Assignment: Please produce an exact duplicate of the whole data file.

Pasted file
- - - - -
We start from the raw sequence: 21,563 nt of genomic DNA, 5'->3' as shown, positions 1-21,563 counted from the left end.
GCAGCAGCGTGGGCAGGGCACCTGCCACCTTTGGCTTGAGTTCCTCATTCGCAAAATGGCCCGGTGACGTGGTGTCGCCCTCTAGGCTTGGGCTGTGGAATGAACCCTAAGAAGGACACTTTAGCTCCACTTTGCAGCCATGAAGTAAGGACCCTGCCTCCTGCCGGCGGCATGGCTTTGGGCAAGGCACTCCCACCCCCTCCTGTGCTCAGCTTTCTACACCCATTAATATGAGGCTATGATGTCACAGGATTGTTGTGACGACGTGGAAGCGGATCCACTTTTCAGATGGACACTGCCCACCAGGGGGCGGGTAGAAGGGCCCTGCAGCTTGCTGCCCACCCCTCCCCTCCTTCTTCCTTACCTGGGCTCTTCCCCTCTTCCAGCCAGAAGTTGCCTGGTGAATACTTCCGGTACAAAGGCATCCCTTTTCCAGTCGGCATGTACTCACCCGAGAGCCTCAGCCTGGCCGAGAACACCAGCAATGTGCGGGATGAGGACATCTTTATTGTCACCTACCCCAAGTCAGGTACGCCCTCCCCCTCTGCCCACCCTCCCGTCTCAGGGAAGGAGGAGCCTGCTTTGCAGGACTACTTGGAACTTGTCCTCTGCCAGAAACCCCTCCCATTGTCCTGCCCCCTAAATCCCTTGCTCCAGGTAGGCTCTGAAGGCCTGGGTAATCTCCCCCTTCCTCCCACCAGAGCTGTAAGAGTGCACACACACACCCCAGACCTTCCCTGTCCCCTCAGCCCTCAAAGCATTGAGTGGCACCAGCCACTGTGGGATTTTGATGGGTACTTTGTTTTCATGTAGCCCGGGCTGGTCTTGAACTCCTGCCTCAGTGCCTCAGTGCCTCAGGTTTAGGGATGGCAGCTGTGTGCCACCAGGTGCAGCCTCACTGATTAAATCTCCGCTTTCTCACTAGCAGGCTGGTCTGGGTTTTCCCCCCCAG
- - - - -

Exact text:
We start from the raw sequence: 21,563 nt of genomic DNA, 5'->3' as shown, positions 1-21,563 counted from the left end.
GCAGCAGCGTGGGCAGGGCACCTGCCACCTTTGGCTTGAGTTCCTCATTCGCAAAATGGCCCGGTGACGTGGTGTCGCCCTCTAGGCTTGGGCTGTGGAATGAACCCTAAGAAGGACACTTTAGCTCCACTTTGCAGCCATGAAGTAAGGACCCTGCCTCCTGCCGGCGGCATGGCTTTGGGCAAGGCACTCCCACCCCCTCCTGTGCTCAGCTTTCTACACCCATTAATATGAGGCTATGATGTCACAGGATTGTTGTGACGACGTGGAAGCGGATCCACTTTTCAGATGGACACTGCCCACCAGGGGGCGGGTAGAAGGGCCCTGCAGCTTGCTGCCCACCCCTCCCCTCCTTCTTCCTTACCTGGGCTCTTCCCCTCTTCCAGCCAGAAGTTGCCTGGTGAATACTTCCGGTACAAAGGCATCCCTTTTCCAGTCGGCATGTACTCACCCGAGAGCCTCAGCCTGGCCGAGAACACCAGCAATGTGCGGGATGAGGACATCTTTATTGTCACCTACCCCAAGTCAGGTACGCCCTCCCCCTCTGCCCACCCTCCCGTCTCAGGGAAGGAGGAGCCTGCTTTGCAGGACTACTTGGAACTTGTCCTCTGCCAGAAACCCCTCCCATTGTCCTGCCCCCTAAATCCCTTGCTCCAGGTAGGCTCTGAAGGCCTGGGTAATCTCCCCCTTCCTCCCACCAGAGCTGTAAGAGTGCACACACACACCCCAGACCTTCCCTGTCCCCTCAGCCCTCAAAGCATTGAGTGGCACCAGCCACTGTGGGATTTTGATGGGTACTTTGTTTTCATGTAGCCCGGGCTGGTCTTGAACTCCTGCCTCAGTGCCTCAGTGCCTCAGGTTTAGGGATGGCAGCTGTGTGCCACCAGGTGCAGCCTCACTGATTAAATCTCCGCTTTCTCACTAGCAGGCTGGTCTGGGTTTTCCCCCCCAG